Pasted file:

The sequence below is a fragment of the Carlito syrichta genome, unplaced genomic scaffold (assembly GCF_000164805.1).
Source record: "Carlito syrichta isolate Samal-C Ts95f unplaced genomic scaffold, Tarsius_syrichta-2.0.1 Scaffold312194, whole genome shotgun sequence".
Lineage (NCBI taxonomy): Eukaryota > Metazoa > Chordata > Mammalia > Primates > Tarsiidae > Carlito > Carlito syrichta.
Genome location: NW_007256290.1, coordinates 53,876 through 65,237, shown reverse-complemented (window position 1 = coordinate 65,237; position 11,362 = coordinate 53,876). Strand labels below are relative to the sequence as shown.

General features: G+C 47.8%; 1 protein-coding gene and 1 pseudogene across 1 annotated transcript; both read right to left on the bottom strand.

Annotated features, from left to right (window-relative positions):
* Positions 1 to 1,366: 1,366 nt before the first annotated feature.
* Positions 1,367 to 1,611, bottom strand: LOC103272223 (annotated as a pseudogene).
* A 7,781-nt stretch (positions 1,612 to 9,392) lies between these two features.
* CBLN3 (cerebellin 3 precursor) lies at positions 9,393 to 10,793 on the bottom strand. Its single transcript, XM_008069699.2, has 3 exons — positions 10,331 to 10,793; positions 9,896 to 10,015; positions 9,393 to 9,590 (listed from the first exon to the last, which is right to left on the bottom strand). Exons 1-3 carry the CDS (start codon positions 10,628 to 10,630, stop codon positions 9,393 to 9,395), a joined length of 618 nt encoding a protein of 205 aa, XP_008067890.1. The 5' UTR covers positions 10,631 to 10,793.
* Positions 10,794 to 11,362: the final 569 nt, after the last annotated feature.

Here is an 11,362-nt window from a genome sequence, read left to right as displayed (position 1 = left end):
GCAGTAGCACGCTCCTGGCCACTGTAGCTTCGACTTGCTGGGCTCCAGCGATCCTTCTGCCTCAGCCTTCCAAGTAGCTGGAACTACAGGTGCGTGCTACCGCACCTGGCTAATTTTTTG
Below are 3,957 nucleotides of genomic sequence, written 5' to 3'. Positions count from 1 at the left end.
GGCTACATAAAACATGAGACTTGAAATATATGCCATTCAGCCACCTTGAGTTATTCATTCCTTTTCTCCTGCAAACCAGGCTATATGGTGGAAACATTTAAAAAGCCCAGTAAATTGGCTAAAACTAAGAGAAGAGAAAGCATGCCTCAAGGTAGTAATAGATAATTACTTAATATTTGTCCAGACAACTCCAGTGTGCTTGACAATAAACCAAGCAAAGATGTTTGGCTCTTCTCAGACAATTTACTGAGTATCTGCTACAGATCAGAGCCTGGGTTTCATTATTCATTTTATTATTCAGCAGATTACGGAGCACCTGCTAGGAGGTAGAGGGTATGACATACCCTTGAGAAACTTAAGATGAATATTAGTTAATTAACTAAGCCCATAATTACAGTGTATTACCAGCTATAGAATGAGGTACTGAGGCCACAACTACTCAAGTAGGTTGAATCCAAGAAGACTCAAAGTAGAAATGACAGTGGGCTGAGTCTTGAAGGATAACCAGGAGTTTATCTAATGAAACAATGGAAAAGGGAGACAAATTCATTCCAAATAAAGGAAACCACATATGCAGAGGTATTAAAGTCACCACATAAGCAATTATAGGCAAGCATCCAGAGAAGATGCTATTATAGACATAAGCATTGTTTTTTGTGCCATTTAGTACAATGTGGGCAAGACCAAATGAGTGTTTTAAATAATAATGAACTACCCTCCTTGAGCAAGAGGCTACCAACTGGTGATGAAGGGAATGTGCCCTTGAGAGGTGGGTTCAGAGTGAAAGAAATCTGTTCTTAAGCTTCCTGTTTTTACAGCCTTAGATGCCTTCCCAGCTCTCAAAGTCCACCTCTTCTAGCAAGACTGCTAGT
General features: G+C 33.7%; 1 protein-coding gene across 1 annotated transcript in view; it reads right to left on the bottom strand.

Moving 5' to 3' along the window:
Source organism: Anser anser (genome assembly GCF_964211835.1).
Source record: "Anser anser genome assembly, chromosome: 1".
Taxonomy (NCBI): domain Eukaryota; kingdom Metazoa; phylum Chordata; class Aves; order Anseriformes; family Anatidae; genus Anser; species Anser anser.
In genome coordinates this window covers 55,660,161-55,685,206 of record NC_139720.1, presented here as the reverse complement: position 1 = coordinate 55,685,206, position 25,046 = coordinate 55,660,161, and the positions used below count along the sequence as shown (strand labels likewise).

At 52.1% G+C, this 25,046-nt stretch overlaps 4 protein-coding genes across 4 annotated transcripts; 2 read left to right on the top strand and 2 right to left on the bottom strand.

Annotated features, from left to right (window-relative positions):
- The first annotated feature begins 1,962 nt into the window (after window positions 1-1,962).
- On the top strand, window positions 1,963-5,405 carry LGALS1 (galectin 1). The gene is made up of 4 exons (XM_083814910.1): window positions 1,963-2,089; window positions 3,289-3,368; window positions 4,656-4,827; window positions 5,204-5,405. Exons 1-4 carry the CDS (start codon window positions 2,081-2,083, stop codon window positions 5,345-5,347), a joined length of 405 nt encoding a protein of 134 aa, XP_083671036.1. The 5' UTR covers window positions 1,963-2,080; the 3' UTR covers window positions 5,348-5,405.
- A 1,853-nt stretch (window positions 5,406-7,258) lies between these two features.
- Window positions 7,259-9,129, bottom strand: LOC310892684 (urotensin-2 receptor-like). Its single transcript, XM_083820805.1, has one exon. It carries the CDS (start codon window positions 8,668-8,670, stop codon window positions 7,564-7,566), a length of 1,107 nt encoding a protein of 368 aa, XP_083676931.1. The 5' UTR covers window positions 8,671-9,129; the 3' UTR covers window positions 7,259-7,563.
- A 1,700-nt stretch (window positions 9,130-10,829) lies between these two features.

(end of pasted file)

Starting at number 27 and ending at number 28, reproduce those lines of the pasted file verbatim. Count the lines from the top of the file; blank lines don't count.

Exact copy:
- Window positions 7,259-9,129, bottom strand: LOC310892684 (urotensin-2 receptor-like). Its single transcript, XM_083820805.1, has one exon. It carries the CDS (start codon window positions 8,668-8,670, stop codon window positions 7,564-7,566), a length of 1,107 nt encoding a protein of 368 aa, XP_083676931.1. The 5' UTR covers window positions 8,671-9,129; the 3' UTR covers window positions 7,259-7,563.
- A 1,700-nt stretch (window positions 9,130-10,829) lies between these two features.